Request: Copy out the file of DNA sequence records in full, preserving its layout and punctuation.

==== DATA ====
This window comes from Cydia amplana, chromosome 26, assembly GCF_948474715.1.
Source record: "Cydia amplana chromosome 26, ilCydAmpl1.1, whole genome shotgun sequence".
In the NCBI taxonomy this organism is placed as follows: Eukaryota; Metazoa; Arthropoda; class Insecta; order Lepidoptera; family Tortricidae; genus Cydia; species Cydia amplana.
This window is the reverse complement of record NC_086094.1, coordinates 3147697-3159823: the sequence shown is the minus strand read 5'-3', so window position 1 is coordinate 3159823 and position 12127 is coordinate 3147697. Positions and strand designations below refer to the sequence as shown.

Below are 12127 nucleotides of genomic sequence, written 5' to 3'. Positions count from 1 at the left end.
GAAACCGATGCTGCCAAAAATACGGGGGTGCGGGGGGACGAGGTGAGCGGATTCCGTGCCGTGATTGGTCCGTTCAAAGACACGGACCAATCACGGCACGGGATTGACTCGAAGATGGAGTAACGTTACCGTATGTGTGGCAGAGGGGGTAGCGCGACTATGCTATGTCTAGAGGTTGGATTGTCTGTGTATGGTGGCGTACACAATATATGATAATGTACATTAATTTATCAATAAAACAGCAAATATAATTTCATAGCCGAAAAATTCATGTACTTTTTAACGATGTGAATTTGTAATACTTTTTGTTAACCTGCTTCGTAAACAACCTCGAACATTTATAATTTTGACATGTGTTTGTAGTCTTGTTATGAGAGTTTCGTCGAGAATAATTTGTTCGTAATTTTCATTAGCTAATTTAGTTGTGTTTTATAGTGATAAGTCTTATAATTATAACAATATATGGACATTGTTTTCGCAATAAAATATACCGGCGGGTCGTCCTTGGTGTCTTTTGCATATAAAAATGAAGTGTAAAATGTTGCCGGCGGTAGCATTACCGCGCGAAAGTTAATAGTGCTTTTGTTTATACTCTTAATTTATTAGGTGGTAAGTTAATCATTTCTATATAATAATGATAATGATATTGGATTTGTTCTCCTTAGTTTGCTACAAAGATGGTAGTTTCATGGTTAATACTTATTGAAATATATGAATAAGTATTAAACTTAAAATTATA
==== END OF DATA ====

This window comes from Cydia amplana, chromosome 26, assembly GCF_948474715.1.
Source record: "Cydia amplana chromosome 26, ilCydAmpl1.1, whole genome shotgun sequence".
In the NCBI taxonomy this organism is placed as follows: Eukaryota; Metazoa; Arthropoda; class Insecta; order Lepidoptera; family Tortricidae; genus Cydia; species Cydia amplana.
This window is the reverse complement of record NC_086094.1, coordinates 3147697-3159823: the sequence shown is the minus strand read 5'-3', so window position 1 is coordinate 3159823 and position 12127 is coordinate 3147697. Positions and strand designations below refer to the sequence as shown.

Below are 12127 nucleotides of genomic sequence, written 5' to 3'. Positions count from 1 at the left end.
GAAACCGATGCTGCCAAAAATACGGGGGTGCGGGGGGACGAGGTGAGCGGATTCCGTGCCGTGATTGGTCCGTTCAAAGACACGGACCAATCACGGCACGGGATTGACTCGAAGATGGAGTAACGTTACCGTATGTGTGGCAGAGGGGGTAGCGCGACTATGCTATGTCTAGAGGTTGGATTGTCTGTGTATGGTGGCGTACACAATATATGATAATGTACATTAATTTATCAATAAAACAGCAAATATAATTTCATAGCCGAAAAATTCATGTACTTTTTAACGATGTGAATTTGTAATACTTTTTGTTAACCTGCTTCGTAAACAACCTCGAACATTTATAATTTTGACATGTGTTTGTAGTCTTGTTATGAGAGTTTCGTCGAGAATAATTTGTTCGTAATTTTCATTAGCTAATTTAGTTGTGTTTTATAGTGATAAGTCTTATAATTATAACAATATATGGACATTGTTTTCGCAATAAAATATACCGGCGGGTCGTCCTTGGTGTCTTTTGCATATAAAAATGAAGTGTAAAATGTTGCCGGCGGTAGCATTACCGCGCGAAAGTTAATAGTGCTTTTGTTTATACTCTTAATTTATTAGGTGGTAAGTTAATCATTTCTATATAATAATGATAATGATATTGGATTTGTTCTCCTTAGTTTGCTACAAAGATGGTAGTTTCATGGTTAATACTTATTGAAATATATGAATAAGTATTAAACTTAAAATTATA